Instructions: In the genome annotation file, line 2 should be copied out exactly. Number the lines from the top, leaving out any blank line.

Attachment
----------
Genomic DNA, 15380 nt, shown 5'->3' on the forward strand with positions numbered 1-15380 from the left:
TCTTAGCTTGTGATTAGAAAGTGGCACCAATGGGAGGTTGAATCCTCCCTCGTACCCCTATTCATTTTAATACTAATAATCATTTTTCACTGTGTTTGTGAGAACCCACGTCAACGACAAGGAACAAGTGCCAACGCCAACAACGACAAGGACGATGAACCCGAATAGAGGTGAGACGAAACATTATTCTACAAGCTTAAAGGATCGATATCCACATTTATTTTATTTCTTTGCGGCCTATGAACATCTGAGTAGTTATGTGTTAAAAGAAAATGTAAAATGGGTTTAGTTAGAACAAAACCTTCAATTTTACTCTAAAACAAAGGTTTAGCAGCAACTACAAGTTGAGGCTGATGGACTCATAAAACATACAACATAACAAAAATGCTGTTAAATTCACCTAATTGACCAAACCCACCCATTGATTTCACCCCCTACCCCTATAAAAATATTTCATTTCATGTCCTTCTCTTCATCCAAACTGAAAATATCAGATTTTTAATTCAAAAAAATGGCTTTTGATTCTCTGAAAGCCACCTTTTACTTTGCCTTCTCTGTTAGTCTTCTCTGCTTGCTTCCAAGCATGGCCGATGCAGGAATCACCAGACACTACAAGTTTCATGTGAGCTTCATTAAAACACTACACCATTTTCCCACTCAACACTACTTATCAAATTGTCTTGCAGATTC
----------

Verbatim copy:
TCTTAGCTTGTGATTAGAAAGTGGCACCAATGGGAGGTTGAATCCTCCCTCGTACCCCTATTCATTTTAATACTAATAATCATTTTTCACTGTGTTTGTGAGAACCCACGTCAACGACAAGGAACAAGTGCCAACGCCAACAACGACAAGGACGATGAACCCGAATAGAGGTGAGACGAAACATTATTCTACAAGCTTAAAGGATCGATATCCACATTTATTTTATTTCTTTGCGGCCTATGAACATCTGAGTAGTTATGTGTTAAAAGAAAATGTAAAATGGGTTTAGTTAGAACAAAACCTTCAATTTTACTCTAAAACAAAGGTTTAGCAGCAACTACAAGTTGAGGCTGATGGACTCATAAAACATACAACATAACAAAAATGCTGTTAAATTCACCTAATTGACCAAACCCACCCATTGATTTCACCCCCTACCCCTATAAAAATATTTCATTTCATGTCCTTCTCTTCATCCAAACTGAAAATATCAGATTTTTAATTCAAAAAAATGGCTTTTGATTCTCTGAAAGCCACCTTTTACTTTGCCTTCTCTGTTAGTCTTCTCTGCTTGCTTCCAAGCATGGCCGATGCAGGAATCACCAGACACTACAAGTTTCATGTGAGCTTCATTAAAACACTACACCATTTTCCCACTCAACACTACTTATCAAATTGTCTTGCAGATTC